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Friday, July 12, 2024

The Apple Watch Now Lets You Answer Phone Calls by Tapping Your Fingers

For almost a decade, Apple has released an Apple Watch every fall. Each release is greeted like the turning of the leaves: welcome, but not necessarily mind-blowing. In 2022, the rugged Apple Watch Ultra (8/10, WIRED Recommends) was one of the biggest launches we’d seen in years. The Series 8 (8/10, WIRED Recommends), which also debuted last year, introduced skin temperature sensing—nice, but we’ve seen similar features on wearables like the Oura ring for years.

For its tenth anniversary—in either 2024 or 2025—Apple is rumored to be giving its watch a complete revamp, and maybe even a new name (the catchy Apple Watch X). In the meantime, 2023 brought a few upgrades, including a faster processor, a new pink color, and a new feature called Double Tap that lets you play music and start and stop workouts with a little flick of your fingers. 

Tippity Tap

This year’s Series 9 looks basically the same as the Series 8, with a faster S9 chipset. (Apple has used the same chip for every watch since the Series 6, which includes last year’s Series 8 and Ultra.) This will theoretically make processing much faster than in the Series 8 and help improve the battery life. Siri requests can now be processed on-device, which means they don’t have to travel to and from the crowd. A blippy Wi-Fi connection or poor cell coverage can’t keep your from starting or stopping a workout with your watch. There’s also the new pink color. (Sweet.)

At $799, this year’s Watch Ultra 2 is still the priciest watch in Apple’s lineup. The Ultra 2 has a new, astonishingly bright display that reaches 3,000 nits (for context, the iPhone 14 Pro maxes out at 2,000 nits). A new modular watch face utilizes that bright display to make it easier to check sports data that changes by the second, like your elevation.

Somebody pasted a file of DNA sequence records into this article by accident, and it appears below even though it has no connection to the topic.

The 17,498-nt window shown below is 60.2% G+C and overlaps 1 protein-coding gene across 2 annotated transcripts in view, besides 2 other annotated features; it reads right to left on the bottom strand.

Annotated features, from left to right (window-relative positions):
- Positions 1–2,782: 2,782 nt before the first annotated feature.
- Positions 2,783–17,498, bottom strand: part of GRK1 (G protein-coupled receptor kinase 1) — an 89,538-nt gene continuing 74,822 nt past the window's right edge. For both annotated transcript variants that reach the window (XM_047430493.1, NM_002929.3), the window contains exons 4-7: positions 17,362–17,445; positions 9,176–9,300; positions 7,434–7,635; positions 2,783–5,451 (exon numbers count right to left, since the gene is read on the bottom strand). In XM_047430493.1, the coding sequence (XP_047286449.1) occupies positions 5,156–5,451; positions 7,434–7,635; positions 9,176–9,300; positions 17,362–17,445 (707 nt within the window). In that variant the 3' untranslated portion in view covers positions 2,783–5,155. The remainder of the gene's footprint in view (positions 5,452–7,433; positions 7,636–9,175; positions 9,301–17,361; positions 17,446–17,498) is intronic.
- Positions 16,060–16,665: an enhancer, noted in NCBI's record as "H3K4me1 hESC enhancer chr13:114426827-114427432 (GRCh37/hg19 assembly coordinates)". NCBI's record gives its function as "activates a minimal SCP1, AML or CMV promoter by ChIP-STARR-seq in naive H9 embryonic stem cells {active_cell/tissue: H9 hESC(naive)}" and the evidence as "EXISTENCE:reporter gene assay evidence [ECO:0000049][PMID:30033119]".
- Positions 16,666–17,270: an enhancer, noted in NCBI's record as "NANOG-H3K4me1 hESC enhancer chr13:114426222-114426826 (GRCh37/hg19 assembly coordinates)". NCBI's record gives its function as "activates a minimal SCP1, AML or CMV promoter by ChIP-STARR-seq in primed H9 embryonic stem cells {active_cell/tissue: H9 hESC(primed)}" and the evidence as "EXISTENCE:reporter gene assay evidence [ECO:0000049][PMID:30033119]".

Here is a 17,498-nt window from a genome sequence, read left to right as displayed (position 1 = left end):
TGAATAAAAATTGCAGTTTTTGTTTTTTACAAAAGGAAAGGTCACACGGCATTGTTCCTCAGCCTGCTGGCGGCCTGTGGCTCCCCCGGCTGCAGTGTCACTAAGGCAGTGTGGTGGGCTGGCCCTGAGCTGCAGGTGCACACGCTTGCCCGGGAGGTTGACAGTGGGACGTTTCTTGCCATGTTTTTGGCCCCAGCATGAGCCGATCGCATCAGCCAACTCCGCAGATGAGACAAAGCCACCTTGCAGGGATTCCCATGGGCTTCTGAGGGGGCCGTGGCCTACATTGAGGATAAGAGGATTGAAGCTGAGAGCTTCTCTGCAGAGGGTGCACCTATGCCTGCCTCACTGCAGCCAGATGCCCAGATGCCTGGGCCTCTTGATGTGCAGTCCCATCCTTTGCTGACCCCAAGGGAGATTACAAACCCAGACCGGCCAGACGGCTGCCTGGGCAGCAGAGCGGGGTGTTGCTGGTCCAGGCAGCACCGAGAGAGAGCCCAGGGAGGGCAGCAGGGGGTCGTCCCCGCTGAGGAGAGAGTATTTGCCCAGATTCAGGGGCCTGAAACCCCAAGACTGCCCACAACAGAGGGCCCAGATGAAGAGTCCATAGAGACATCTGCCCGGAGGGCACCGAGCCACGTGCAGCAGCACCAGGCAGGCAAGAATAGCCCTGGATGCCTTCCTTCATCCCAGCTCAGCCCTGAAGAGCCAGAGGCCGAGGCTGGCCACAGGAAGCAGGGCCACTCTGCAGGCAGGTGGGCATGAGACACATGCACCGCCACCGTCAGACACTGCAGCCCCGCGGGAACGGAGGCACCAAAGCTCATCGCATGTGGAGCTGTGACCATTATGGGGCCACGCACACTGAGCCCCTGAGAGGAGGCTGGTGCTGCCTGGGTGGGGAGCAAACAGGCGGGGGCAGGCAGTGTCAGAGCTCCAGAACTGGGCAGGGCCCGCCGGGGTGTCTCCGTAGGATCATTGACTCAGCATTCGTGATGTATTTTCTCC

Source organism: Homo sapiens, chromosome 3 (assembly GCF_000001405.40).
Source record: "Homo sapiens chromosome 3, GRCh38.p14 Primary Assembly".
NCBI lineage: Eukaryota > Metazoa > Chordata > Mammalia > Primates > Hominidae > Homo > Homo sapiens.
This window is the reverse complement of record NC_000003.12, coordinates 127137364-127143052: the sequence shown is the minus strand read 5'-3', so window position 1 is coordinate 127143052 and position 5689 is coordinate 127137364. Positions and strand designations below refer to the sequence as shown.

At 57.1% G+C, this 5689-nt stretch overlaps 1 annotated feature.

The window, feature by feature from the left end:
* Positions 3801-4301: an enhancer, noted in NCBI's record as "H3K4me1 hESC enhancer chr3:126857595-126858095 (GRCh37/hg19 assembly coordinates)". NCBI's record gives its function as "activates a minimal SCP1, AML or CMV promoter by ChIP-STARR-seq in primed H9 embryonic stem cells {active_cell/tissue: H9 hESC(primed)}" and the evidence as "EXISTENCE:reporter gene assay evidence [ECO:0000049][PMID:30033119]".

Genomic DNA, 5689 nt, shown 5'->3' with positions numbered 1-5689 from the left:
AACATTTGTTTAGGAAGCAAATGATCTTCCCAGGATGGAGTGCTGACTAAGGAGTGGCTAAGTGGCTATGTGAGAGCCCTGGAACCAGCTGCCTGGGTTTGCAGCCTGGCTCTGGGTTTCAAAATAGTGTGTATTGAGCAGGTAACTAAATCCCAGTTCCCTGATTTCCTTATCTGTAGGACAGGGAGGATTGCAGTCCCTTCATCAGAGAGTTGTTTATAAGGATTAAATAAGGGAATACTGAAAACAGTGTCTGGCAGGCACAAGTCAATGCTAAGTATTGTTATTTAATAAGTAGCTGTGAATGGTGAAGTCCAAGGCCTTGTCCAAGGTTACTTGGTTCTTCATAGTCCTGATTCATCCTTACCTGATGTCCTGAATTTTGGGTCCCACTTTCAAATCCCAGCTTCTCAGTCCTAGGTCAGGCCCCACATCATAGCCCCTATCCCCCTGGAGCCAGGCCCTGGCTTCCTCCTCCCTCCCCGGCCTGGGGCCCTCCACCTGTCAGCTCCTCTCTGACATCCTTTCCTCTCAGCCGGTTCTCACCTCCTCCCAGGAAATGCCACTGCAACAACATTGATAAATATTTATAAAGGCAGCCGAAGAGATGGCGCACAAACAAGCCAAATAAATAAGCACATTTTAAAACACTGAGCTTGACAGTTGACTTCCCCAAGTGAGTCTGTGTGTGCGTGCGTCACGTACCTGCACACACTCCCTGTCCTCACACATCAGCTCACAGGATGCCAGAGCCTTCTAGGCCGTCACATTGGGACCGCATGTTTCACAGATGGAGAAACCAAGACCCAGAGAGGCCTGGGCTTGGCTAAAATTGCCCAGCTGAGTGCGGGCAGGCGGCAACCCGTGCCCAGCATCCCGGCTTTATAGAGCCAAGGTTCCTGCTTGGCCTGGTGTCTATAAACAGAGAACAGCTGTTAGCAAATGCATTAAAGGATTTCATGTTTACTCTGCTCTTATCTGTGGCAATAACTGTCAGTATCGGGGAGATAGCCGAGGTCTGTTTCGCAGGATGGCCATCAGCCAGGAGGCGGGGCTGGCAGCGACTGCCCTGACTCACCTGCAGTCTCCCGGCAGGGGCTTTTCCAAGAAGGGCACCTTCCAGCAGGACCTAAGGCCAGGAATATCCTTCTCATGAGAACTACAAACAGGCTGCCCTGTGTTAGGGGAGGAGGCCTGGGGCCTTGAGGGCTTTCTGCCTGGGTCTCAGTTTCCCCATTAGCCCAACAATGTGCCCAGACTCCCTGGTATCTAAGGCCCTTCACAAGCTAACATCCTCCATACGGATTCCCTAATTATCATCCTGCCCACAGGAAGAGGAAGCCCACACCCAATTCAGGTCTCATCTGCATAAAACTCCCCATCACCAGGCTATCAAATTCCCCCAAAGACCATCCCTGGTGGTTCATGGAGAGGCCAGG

Both the Ultra Watch 2 and the Series 9 also have a new feature called Double Tap. Starting in a month, you will be able to tap your index finger and thumb together on your watch hand for simple actions like hanging up a call, starting a timer, and playing your music. The watch processes data from the gyroscope and accelerometer and uses machine learning algorithms to process minute changes in blood flow to detect your tiny motions. This is helpful if, as Apple predicts, you are frequently using your other hand to walk your dog or slurp gallons of coffee. 

As some Apple products get older, their update cycles become longer and longer. This year, the Apple Watch SE, the company’s entry-level option, didn’t see any upgrades at all. Last year, it got a refresh with a new, lighter nylon back. Just like last year’s model, the SE is mostly defined by what it doesn’t have compared to your spendier watch options (i.e. blood oxygen monitoring, temperature sensing, and dual-band GPS). 

You can preorder all the watches starting today. The watches will be available everywhere on September 22. The SE retails for $249; the Watch Series 9 for $399, and the Watch Ultra 2 will retail for $799. 

Eco-Friendly Manufacturing